Sustainable reform should spread care funding more evenly, rather than singling out small groups to bear the burden. I believe the fairest outcome would see as many people as possible pay something towards social care, rather than imposing huge costs on the minority needing elderly care or younger generations.


Source 2:  

How should we fund social care? When you try to answer such a big question, you quickly realise there are a whole host of underlying questions one needs to think about. And these aren’t just technical questions for the policy wonks to worry about. They speak to the kind of country we want to be; and the kind of country we think we are.

The role of the state versus the individual

The first is: how big a role should the state have in funding social and insuring individuals and their families against the sometimes vast costs of social care? As it stands, individuals are expected to pick up the tab themselves – unless they have incomes and assets low enough to qualify for means-tested support. Someone who needs to spend years in a care home can face paying hundreds of thousands of pounds and almost exhausting their assets.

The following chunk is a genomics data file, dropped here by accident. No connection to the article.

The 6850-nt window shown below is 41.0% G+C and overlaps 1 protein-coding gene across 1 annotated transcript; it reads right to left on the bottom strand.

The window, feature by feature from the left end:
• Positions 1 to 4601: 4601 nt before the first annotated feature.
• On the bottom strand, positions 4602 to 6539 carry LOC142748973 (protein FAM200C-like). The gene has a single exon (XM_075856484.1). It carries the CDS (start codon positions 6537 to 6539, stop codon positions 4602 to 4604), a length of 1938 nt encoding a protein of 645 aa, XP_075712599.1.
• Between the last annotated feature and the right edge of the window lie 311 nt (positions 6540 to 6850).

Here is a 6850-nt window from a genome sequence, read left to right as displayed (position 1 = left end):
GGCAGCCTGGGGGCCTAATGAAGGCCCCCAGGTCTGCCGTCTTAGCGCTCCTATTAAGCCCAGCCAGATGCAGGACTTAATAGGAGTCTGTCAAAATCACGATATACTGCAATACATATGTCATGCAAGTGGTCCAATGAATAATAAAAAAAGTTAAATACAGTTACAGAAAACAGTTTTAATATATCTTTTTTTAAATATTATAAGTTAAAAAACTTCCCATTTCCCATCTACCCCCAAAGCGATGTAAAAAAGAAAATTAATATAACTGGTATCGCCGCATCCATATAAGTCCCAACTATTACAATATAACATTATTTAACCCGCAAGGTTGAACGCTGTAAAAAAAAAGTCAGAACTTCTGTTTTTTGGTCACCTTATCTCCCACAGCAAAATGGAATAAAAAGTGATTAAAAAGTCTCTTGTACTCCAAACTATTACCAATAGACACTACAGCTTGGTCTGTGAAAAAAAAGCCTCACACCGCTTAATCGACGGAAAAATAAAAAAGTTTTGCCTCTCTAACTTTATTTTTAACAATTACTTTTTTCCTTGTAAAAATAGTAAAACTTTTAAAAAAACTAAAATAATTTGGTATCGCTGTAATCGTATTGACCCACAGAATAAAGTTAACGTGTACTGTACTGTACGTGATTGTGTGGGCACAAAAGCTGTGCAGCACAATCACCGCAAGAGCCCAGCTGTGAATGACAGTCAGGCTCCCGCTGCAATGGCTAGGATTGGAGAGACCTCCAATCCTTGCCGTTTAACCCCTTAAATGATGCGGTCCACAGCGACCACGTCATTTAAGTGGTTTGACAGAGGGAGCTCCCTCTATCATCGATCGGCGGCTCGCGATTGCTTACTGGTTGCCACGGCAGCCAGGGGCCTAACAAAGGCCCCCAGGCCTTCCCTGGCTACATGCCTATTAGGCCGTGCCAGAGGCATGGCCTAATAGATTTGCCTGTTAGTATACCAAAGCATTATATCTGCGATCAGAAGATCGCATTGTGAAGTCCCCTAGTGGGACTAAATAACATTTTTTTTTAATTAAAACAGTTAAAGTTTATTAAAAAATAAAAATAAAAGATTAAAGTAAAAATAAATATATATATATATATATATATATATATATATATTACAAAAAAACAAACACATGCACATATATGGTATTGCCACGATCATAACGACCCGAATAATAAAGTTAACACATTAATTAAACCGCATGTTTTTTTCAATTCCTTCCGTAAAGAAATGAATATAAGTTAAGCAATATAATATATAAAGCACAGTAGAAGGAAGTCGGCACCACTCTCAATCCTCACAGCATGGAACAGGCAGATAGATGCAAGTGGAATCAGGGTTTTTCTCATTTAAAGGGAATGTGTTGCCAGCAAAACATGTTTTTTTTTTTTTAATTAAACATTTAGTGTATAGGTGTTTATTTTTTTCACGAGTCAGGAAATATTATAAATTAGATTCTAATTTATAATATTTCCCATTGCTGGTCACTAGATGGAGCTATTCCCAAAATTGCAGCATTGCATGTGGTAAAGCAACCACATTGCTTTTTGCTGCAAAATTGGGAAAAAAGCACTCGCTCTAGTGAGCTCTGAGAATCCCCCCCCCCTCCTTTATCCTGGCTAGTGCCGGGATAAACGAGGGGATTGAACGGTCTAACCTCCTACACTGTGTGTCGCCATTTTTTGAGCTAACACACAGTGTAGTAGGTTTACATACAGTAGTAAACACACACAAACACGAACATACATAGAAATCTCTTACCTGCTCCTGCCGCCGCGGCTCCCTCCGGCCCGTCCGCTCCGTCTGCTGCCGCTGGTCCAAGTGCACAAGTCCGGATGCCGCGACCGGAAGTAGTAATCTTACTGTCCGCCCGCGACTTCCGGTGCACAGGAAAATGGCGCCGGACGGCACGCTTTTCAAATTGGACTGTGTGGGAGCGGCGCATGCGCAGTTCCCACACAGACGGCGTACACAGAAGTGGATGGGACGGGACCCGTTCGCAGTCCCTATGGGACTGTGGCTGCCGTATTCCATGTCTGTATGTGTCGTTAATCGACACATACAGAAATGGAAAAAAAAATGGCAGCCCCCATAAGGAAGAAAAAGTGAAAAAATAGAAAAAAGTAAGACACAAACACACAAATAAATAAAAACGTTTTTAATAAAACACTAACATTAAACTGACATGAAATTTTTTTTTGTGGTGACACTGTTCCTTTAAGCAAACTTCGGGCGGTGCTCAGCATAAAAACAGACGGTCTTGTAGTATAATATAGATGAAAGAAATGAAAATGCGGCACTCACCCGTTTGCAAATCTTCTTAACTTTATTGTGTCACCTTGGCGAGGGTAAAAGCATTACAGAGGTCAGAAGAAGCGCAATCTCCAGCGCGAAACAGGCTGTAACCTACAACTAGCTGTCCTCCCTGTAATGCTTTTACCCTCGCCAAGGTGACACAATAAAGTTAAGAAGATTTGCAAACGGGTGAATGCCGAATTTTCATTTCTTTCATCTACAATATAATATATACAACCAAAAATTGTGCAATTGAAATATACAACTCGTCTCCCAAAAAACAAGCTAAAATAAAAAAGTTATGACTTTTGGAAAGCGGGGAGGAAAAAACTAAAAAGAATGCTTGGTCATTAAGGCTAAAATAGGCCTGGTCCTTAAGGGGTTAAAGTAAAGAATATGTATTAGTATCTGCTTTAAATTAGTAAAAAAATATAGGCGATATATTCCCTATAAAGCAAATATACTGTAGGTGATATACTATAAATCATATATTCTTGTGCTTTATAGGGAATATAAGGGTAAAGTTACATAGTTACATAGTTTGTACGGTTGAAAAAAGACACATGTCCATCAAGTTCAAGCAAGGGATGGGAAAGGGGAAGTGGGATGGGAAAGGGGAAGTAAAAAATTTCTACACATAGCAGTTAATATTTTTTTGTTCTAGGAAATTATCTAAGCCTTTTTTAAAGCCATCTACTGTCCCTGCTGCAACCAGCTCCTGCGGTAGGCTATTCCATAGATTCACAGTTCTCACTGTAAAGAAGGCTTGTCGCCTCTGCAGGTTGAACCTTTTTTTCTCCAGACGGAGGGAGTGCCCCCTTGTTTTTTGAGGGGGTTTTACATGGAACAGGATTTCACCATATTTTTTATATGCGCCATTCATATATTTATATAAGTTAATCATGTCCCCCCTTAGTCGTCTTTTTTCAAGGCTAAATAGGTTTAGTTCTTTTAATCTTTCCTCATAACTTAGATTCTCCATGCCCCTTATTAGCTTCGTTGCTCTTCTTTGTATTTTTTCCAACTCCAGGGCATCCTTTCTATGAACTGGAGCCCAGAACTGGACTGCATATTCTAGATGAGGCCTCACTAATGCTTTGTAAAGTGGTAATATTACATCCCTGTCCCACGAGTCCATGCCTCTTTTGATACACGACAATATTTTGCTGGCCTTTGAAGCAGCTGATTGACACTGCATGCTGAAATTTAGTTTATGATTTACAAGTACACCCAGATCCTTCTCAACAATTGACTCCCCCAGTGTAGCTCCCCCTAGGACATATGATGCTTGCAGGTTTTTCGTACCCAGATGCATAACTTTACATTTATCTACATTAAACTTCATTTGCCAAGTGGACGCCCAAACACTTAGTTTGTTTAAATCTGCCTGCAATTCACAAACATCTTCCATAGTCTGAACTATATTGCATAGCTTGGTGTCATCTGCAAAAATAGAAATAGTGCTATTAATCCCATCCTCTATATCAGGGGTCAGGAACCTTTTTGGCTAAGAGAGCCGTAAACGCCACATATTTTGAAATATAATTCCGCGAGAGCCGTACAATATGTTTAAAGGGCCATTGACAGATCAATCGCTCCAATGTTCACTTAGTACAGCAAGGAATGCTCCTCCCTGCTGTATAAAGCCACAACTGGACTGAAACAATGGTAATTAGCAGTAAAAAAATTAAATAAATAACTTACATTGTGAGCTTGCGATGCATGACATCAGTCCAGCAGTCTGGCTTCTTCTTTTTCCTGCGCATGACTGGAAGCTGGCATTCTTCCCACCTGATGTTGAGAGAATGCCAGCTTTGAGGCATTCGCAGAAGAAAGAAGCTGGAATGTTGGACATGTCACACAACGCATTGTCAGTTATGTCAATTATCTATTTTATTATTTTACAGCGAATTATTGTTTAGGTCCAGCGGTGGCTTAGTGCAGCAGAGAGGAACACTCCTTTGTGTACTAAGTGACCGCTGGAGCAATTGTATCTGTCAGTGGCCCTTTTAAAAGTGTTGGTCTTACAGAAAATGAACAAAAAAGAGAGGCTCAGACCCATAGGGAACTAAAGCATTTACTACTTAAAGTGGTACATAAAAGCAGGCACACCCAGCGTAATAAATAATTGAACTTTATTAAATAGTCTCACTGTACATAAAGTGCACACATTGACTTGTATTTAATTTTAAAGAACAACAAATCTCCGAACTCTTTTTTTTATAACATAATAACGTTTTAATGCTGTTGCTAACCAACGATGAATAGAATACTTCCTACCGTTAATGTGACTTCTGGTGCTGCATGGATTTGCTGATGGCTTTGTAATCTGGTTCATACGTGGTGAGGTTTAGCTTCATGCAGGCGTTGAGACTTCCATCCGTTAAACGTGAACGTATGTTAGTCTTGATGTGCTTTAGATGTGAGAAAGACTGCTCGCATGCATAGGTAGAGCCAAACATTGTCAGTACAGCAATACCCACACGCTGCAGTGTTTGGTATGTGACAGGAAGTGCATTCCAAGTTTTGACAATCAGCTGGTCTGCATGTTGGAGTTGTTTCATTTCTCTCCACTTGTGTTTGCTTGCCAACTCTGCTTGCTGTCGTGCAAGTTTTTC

There have been various proposals to make this the system more generous. The Dilnot Commission recommended increasing the means-test limits substantially and capping the overall amount an individual can be asked to pay themselves. This would insure individuals against the risk that they could be left with almost nothing to pass on to their loved ones. But those with significant assets and sufficient income would still help pay for the costs of their care.